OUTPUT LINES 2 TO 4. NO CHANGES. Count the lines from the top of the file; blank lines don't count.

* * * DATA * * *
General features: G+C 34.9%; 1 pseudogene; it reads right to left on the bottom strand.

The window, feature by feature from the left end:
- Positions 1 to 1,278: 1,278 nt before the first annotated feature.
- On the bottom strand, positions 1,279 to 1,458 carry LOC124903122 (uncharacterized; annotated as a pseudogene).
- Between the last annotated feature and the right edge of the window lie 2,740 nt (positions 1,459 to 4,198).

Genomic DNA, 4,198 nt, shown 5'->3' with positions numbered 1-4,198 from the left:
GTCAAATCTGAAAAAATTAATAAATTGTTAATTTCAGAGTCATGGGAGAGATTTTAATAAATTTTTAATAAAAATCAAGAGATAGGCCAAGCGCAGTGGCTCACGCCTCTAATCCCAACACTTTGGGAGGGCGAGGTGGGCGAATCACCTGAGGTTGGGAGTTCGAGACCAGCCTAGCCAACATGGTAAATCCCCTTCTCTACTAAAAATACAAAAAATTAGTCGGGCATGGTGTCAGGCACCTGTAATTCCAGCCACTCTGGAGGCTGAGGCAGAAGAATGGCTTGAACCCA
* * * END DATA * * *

The window, feature by feature from the left end:
- Positions 1 to 1,278: 1,278 nt before the first annotated feature.
- On the bottom strand, positions 1,279 to 1,458 carry LOC124903122 (uncharacterized; annotated as a pseudogene).